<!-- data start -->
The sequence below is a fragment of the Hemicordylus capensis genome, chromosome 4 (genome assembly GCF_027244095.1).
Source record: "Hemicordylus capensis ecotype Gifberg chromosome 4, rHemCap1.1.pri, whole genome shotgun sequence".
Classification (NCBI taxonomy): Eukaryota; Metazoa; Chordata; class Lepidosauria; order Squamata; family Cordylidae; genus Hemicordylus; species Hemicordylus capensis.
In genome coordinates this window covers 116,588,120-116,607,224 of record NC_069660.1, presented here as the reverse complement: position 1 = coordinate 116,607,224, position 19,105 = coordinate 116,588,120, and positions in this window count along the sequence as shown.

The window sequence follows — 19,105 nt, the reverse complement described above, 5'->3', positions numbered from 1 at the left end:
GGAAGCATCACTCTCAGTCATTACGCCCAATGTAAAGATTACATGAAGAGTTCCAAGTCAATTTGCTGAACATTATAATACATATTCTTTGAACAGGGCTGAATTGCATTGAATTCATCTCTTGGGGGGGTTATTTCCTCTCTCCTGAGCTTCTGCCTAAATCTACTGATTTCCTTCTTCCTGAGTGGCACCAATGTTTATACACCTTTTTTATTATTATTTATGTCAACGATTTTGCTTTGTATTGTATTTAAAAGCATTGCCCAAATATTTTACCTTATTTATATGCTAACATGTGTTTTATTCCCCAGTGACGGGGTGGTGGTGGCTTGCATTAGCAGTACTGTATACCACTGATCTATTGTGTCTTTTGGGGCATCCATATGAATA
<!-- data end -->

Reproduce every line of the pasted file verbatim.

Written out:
The sequence below is a fragment of the Hemicordylus capensis genome, chromosome 4 (genome assembly GCF_027244095.1).
Source record: "Hemicordylus capensis ecotype Gifberg chromosome 4, rHemCap1.1.pri, whole genome shotgun sequence".
Classification (NCBI taxonomy): Eukaryota; Metazoa; Chordata; class Lepidosauria; order Squamata; family Cordylidae; genus Hemicordylus; species Hemicordylus capensis.
In genome coordinates this window covers 116,588,120-116,607,224 of record NC_069660.1, presented here as the reverse complement: position 1 = coordinate 116,607,224, position 19,105 = coordinate 116,588,120, and positions in this window count along the sequence as shown.

The window sequence follows — 19,105 nt, the reverse complement described above, 5'->3', positions numbered from 1 at the left end:
GGAAGCATCACTCTCAGTCATTACGCCCAATGTAAAGATTACATGAAGAGTTCCAAGTCAATTTGCTGAACATTATAATACATATTCTTTGAACAGGGCTGAATTGCATTGAATTCATCTCTTGGGGGGGTTATTTCCTCTCTCCTGAGCTTCTGCCTAAATCTACTGATTTCCTTCTTCCTGAGTGGCACCAATGTTTATACACCTTTTTTATTATTATTTATGTCAACGATTTTGCTTTGTATTGTATTTAAAAGCATTGCCCAAATATTTTACCTTATTTATATGCTAACATGTGTTTTATTCCCCAGTGACGGGGTGGTGGTGGCTTGCATTAGCAGTACTGTATACCACTGATCTATTGTGTCTTTTGGGGCATCCATATGAATA